Montana declares state of emergency to help prepare and respond to coronavirus

Posted at 7:00 PM, Mar 12, 2020
and last updated 2020-03-12 22:04:50-04

Gov. Steve Bullock issued an executive order declaring a state of emergency in Montana on Thursday in order to help with planning and response to COVID-19 novel coronavirus.

There have been no confirmed cases of the virus in the state as of March 12. Though, a Montana woman visiting Maryland was diagnosed with COVID-19 on March 11th.

The order comes on the heels of the Montana University System announcing they would be moving to online classes for the remainder of the school year and several sporting events, including the NAIA Women’s basketball tournament in Billings, being canceled around the state.

Bullock stressed at a Thursday press conference that now is the time to prepare, not panic.

“Most important thing Montanans can do right now is help protect themselves, their families and their communities,” said Bullock. “That can be as simple as following everyday steps to prevent respiratory illness. It's not just for yourself, it's also in the event you come in contact with other individuals.”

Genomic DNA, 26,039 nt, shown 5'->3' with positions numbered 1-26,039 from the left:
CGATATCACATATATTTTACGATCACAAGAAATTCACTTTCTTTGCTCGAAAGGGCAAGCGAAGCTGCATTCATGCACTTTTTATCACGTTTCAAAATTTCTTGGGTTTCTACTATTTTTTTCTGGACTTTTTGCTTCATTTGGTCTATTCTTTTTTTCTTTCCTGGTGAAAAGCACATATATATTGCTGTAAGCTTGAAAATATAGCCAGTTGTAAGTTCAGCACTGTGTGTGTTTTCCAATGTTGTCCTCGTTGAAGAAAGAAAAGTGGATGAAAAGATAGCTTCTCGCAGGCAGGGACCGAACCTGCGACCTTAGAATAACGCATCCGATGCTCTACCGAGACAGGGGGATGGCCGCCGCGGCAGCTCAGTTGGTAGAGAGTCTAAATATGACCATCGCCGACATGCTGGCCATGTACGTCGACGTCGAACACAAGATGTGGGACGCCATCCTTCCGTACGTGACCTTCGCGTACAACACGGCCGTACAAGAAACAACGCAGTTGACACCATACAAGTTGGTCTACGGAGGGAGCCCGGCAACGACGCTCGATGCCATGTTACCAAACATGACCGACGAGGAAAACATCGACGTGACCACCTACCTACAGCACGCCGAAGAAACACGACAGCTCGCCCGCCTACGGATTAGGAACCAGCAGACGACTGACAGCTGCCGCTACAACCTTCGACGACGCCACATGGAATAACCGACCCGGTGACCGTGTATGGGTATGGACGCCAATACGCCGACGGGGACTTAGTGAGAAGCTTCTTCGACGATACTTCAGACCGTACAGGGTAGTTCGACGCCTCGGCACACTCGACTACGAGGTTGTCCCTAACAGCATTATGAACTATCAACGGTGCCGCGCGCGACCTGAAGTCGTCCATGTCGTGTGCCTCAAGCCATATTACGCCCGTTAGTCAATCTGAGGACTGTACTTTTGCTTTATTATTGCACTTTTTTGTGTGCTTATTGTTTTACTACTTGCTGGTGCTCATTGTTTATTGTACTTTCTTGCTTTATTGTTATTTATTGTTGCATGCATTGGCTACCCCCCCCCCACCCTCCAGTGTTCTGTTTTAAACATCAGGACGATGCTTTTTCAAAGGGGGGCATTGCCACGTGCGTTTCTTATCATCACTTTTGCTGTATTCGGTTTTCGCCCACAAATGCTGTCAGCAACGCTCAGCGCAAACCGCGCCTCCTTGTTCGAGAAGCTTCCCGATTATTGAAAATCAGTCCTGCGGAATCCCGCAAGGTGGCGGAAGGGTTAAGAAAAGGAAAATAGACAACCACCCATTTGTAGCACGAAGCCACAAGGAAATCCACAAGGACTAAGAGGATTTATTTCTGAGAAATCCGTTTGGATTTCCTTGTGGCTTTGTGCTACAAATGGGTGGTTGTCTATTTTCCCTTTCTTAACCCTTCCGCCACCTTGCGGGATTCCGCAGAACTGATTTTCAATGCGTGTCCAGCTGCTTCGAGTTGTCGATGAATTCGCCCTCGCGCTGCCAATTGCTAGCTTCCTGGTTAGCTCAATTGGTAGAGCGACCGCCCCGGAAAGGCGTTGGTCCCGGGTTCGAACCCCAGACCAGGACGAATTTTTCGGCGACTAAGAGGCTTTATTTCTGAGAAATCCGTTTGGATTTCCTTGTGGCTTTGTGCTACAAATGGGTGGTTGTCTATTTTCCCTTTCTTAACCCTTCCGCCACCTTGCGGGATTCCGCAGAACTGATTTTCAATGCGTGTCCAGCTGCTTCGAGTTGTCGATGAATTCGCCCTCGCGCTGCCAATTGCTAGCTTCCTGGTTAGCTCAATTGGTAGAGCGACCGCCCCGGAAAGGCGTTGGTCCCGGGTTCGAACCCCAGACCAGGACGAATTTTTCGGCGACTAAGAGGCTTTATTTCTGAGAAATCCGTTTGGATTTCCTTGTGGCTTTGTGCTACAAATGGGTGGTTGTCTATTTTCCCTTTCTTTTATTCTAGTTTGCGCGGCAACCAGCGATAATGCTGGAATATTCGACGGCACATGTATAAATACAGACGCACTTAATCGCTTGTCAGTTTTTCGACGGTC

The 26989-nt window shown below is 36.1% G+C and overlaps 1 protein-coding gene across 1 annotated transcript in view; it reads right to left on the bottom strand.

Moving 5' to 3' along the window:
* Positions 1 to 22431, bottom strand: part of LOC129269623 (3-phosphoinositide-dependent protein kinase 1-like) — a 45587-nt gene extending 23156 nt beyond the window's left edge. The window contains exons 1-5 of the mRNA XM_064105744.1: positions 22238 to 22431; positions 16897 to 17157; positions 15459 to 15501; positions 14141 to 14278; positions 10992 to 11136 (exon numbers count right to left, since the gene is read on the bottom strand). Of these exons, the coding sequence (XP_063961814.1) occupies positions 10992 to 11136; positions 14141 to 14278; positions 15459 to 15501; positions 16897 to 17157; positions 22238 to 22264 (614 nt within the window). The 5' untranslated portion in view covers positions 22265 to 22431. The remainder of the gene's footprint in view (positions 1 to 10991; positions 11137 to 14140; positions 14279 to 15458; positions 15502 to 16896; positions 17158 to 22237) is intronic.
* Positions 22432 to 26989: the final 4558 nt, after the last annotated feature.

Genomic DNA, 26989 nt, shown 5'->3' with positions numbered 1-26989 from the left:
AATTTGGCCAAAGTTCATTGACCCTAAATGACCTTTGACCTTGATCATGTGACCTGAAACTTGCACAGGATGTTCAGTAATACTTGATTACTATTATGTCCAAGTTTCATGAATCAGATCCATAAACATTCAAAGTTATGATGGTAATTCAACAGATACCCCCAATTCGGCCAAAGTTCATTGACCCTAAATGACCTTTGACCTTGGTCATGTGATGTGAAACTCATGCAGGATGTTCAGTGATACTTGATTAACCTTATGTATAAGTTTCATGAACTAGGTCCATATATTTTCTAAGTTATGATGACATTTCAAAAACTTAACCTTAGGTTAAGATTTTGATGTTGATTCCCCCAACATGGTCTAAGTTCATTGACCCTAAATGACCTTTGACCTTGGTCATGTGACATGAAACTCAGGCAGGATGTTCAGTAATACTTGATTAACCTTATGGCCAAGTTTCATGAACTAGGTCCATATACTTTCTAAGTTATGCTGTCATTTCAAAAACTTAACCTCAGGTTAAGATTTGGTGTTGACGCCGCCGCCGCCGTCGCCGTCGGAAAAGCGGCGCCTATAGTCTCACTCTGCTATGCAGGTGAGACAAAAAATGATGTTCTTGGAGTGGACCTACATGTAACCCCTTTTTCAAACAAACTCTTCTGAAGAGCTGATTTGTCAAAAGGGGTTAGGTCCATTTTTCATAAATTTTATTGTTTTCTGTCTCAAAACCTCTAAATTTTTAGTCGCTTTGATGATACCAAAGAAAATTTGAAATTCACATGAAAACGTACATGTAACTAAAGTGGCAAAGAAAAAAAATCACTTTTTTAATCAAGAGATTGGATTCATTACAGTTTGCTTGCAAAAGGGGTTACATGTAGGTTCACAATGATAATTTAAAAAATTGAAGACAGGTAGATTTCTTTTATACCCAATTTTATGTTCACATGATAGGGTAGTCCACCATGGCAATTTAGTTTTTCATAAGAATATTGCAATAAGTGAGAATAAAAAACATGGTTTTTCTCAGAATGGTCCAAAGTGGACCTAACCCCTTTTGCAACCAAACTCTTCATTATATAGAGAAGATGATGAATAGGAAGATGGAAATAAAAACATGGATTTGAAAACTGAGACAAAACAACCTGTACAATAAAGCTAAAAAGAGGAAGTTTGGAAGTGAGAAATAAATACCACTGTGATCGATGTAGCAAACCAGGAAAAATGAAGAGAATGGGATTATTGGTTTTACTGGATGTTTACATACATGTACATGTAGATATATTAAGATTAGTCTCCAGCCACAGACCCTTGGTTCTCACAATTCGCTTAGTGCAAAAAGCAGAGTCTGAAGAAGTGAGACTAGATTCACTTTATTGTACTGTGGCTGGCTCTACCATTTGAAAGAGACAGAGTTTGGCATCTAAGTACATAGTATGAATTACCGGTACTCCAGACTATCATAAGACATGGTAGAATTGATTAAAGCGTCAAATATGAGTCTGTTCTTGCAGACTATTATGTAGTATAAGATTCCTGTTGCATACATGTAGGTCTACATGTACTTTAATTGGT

The executive order clears the way for mobilizing state resources, such as $16 million in emergency funds and personnel from the National Guard, should/when the virus arrives.

Montana has tested 55 individuals for the virus as of Thursday, and all of the tests came back negative. Bullock told members of the press the state has 1,000 tests available, an increase of 800 since Mar. 3.

According to the Center for Disease Control and Prevention (CDC), the individuals most at risk for a severe case of coronavirus are older adults and people with a serious chronic medical condition like heart disease, diabetes and lung disease.

The Department of Public Health and Human Services (DPHHS) said they’re working to try to better protect those vulnerable populations.

“The Department had a recent conference call with nursing homes across the state and hospitals, and discussions about protecting those vulnerable populations, implement visitor restrictions, and ensuring health care workers that are coming in aren’t systematic,” said Todd Harwell, DPHHS Public Health and Safety administrator.

State officials have also set up an informational phone line at 1-888-333-0461, email address , and a website to share information with the public.